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Regardless of your age, money mistakes can sneak up on you. You may not realize how much of an effect these mistakes can have on your finances until you’ve already lost a pile of money. Take note of these common mistakes and don’t make the same mistakes as many dentists that have gone before you. I have the opportunity to research dentists of all ages. In this process, I keep seeing mistakes that even the best dentist is continuing to make. Here are the top six mistakes that will cost you thousands.

  • Not having goals. I feel like well thought out financial goals along with consistent execution of them is the only way to insure financial security and a stress-free retirement. Where do you want to be in 10 years, financially speaking? If you don’t have a goal, you’ll have a hard time coming up with a successful plan. If you set reasonable financial goals, and have a plan to meet them, you can accomplish amazing things. Always begin with the end in mind. Ask yourself these two questions: How much is enough and how long do I want to take to accomplish it?
  • Not saving at least 20% of your income. Setting aside a reasonable chunk of your income on a regular basis can reap huge rewards for you. This strategy has to begin in the first year out of school. After paying your debt each month save 20% of what is left after taxes. It is a huge myth believing that you will ever be able to retire by saving 10% of your income. This is a quarter century old failed strategy that will not meet the actual needs you will have in retirement. Currently you can plan on spending 4-5% of the money you save at retirement each year without running through it prior to your death. For most dentists, that total savings plus being completely out of debt will run between $3,000,000 – $6,000,000. Start early and stick with it. Here is another strategy: Save your age in thousand dollar bills each year. Do this and you will be one of the 4% of dentists that will actually be able to retire by age 62.
  • Buying a house you can’t afford. Everyone knows what a great financial asset a home can be. However, buying a house is not like buying some shares of stock. It’s a huge investment of money, time, and energy. If you overextend yourself financially to buy that house (the epitome of the entitlement syndrome) it will most likely end up being a pretty lousy investment. It often comes down to this: It isn’t the price of the house alone, but the ancillary expenses of belonging to the “right” country club, driving the “right” car, sending your kids to private schools, taking extravagant vacations, etc.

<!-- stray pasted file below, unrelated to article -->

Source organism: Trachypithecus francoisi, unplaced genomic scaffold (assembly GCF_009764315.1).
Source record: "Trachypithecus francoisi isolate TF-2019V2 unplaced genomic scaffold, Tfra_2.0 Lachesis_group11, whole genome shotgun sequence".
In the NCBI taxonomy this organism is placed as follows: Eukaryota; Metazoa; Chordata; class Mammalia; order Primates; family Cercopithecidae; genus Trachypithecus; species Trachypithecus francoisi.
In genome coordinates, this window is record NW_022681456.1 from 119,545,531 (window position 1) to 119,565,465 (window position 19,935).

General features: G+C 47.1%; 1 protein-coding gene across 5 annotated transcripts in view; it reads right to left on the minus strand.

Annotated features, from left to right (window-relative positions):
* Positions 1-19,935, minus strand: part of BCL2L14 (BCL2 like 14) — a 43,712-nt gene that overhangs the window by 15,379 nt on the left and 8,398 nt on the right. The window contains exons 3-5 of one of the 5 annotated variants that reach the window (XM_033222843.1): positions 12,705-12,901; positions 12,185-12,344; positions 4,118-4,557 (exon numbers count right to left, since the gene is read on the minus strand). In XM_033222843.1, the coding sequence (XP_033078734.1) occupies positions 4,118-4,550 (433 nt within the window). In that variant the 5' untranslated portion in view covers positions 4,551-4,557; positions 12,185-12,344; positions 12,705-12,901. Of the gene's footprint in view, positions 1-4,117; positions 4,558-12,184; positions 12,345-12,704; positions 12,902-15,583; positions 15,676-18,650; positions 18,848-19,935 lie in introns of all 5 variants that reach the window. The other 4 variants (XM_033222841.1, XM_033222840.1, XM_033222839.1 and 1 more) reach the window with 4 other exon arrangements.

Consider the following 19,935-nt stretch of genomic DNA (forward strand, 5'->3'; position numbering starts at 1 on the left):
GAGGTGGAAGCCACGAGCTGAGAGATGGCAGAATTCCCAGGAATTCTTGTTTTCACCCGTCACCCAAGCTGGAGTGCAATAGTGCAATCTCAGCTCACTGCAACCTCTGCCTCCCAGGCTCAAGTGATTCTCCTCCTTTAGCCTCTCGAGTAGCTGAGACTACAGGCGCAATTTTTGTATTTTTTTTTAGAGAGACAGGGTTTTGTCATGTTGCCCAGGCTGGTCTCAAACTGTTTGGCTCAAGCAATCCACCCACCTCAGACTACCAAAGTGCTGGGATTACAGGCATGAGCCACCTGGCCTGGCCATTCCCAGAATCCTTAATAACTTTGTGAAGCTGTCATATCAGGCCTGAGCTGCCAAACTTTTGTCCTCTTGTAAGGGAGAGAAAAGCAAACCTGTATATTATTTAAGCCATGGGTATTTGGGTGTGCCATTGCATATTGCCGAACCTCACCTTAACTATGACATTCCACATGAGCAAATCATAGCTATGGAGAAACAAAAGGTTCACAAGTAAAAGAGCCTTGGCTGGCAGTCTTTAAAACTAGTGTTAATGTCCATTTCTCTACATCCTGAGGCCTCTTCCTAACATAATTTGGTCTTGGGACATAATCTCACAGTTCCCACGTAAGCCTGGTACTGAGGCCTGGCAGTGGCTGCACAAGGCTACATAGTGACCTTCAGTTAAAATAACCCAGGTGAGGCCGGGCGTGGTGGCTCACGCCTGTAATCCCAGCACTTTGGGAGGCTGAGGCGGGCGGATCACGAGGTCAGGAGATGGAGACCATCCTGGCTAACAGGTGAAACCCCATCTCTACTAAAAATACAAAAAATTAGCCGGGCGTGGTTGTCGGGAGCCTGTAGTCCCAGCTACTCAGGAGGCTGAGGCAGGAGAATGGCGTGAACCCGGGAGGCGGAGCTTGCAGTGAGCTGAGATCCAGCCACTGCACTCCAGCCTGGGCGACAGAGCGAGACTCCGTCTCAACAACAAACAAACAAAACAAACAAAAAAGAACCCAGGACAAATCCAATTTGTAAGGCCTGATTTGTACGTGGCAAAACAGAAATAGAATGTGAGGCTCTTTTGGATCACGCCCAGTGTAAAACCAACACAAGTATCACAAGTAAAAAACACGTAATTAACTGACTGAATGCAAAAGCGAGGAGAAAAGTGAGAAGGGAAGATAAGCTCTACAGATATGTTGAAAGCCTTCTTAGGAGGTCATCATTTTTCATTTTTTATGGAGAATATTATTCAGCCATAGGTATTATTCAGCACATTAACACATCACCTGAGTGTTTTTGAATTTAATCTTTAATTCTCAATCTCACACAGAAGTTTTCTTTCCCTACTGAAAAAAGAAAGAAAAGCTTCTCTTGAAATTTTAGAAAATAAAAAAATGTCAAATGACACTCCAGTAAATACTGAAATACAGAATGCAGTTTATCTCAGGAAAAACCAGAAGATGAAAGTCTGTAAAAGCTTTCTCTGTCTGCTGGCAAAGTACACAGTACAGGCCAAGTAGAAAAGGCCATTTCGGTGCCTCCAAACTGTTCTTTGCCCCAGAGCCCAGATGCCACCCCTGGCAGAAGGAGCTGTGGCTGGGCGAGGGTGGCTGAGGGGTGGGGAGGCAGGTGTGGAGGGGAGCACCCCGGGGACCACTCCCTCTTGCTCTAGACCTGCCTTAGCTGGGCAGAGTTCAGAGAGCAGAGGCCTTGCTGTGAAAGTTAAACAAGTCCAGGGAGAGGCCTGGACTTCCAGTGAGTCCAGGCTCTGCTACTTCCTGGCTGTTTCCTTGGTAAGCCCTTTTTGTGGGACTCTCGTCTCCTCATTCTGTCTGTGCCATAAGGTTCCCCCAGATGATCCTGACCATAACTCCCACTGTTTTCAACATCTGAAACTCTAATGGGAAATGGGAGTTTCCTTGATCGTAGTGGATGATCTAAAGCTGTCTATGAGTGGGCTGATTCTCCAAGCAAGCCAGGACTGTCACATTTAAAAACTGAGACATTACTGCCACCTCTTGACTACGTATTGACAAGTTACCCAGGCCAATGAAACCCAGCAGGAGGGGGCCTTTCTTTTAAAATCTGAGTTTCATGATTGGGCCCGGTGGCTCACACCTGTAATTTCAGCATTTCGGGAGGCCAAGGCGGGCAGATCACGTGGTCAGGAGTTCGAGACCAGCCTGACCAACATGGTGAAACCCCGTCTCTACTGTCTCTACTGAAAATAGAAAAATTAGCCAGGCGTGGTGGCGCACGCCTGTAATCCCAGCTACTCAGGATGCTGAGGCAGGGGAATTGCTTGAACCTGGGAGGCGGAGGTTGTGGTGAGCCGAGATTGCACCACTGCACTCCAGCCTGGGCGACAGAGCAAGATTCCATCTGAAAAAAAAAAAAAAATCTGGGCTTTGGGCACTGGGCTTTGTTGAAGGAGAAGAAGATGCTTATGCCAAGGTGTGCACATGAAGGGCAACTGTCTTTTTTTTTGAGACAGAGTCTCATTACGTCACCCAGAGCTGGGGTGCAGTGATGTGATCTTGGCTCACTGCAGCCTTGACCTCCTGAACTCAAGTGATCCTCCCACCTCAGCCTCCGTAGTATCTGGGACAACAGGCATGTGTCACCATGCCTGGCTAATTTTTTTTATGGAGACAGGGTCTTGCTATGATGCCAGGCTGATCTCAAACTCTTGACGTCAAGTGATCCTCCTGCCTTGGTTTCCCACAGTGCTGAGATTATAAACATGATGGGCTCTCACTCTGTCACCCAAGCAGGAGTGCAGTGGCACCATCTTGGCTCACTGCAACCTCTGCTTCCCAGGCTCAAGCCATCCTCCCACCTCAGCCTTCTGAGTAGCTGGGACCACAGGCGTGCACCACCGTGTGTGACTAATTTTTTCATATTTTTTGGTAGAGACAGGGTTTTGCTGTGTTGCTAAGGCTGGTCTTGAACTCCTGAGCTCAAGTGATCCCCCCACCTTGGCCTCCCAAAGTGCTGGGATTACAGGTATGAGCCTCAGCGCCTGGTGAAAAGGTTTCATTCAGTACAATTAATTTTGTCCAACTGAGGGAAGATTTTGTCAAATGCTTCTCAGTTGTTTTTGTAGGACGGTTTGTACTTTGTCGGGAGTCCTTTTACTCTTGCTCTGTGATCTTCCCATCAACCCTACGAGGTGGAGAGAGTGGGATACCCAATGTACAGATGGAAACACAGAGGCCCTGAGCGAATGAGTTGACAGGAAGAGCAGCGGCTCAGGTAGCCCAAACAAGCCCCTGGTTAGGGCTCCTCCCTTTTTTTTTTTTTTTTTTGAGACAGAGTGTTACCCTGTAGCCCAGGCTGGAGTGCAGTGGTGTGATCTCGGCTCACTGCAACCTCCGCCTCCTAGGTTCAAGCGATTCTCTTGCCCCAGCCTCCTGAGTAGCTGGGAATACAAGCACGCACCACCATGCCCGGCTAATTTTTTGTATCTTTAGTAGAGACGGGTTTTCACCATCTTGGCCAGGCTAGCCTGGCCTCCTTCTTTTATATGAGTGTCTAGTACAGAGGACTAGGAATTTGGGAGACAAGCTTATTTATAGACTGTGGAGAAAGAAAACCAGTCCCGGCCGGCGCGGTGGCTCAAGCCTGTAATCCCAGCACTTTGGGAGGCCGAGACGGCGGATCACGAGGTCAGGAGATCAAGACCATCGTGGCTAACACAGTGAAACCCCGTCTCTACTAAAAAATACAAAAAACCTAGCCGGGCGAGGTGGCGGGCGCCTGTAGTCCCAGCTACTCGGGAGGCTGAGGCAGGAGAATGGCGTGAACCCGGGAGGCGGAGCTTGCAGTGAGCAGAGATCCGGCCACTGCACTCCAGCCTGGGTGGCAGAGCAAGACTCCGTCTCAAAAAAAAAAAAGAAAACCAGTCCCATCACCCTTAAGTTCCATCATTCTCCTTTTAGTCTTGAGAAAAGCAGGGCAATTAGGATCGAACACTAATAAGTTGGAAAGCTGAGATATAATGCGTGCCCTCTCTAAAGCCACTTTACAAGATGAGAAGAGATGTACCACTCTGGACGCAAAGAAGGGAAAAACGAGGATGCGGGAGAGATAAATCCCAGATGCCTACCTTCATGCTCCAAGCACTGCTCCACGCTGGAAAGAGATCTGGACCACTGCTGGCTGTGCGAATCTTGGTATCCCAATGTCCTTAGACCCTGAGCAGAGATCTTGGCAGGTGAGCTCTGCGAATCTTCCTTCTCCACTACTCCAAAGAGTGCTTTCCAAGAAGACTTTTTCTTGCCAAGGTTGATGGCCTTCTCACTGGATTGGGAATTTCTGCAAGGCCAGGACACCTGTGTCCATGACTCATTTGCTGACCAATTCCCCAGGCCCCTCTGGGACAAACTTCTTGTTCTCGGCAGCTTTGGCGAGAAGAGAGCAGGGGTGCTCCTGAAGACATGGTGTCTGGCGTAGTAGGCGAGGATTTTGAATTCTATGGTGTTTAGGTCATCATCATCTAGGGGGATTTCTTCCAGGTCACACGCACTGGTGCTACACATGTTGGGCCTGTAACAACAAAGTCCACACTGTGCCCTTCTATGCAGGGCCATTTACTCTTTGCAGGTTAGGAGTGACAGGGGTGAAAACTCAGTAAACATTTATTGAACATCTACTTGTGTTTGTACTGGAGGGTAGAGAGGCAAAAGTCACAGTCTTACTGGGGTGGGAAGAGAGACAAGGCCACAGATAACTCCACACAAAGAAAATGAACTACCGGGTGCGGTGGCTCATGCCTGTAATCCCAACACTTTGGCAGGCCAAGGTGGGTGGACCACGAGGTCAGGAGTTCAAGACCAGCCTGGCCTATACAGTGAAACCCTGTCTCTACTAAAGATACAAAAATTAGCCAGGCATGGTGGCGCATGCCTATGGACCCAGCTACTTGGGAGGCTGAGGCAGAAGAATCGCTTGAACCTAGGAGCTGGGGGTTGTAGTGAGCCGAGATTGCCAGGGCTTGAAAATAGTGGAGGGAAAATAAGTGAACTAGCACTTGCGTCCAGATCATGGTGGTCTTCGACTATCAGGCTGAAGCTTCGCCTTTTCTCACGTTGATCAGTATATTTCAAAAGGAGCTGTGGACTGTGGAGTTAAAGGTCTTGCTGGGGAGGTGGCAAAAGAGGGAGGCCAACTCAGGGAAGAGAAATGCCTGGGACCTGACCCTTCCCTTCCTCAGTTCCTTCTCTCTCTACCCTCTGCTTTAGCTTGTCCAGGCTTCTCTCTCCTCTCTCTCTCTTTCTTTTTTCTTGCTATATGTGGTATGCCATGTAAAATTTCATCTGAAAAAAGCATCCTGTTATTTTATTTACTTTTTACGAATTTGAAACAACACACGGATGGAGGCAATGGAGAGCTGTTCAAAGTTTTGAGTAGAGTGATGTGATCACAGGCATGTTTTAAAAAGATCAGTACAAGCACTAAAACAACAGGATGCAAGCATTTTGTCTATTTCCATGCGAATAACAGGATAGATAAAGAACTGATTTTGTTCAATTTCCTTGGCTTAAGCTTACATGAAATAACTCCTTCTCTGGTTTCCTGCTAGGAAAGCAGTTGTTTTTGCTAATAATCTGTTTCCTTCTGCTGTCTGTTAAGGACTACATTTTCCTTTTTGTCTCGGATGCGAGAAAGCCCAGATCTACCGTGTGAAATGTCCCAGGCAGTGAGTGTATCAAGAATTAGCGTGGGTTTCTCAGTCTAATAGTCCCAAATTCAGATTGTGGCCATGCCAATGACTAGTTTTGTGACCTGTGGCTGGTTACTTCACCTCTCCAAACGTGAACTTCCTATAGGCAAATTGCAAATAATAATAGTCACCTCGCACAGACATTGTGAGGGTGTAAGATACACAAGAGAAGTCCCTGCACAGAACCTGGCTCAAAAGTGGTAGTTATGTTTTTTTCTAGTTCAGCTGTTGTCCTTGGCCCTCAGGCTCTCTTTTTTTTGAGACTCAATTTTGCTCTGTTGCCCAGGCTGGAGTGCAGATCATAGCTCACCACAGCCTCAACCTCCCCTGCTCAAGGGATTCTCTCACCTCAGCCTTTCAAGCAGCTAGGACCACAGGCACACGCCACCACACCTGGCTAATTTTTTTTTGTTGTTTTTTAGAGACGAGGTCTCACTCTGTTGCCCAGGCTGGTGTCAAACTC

• Ignoring your investments. A buy and hold investing strategy has a lot of advantages, not the least of which is that it requires far less time and effort on your part to maintain. However, that doesn’t mean you can set up an automatic investing plan and then ignore it for the next 30 years. At minimum, you should review your investments once per year and decide whether or not you are happy with their performance. This engagement in actually knowing where your money is going and what kind of return you are getting is only the start of replacing your current income with an equal or greater passive income someday.
  • Keeping all of your money in savings. If you just stick all your money in your savings account, your bank will love you, but inflation will eat away at that money over time until you have nothing left. Because inflation averages about 3% per year over the long term, you need to make at least a 3% return on your money just to break even. It is safe to say that there are no savings accounts in existence that even pay 3% interest.
  • Timing the Market. I guess it is possible to time your investments perfectly. However, it’s also possible to make a fortune by winning the lottery. Timing the market turns investing into gambling, pure and simple. Every year Fortune Magazine contacts the top asset managers and asks them to pick one stock for the coming year that they know will outperform the pack. Next, they have a monkey throw a dart at the Wall Street Journal’s S&P 500 page. In twenty years, no one “financial guru” has beaten the monkey. If the smartest people in the world can’t be reliable enough to pick one winner, how do you think you will fare?

The secret to wealth building and financial success is to start early, be consistent, and don’t spend it. That is how you Summit.
Michael Abernathy, DDS
972-523-4660 cell
[email protected]
PS — Here are 2 excellent resources well worth your time to investigate. You’ll be glad you did!

  1. Jonathan Moffat — 858-752-8396 — [email protected] You can also check Jonathan out on some podcasts that we collaborated on.
  1. Doug Carlsen, DDS — Very informative short financial videos from a retired dentist that really knows his stuff.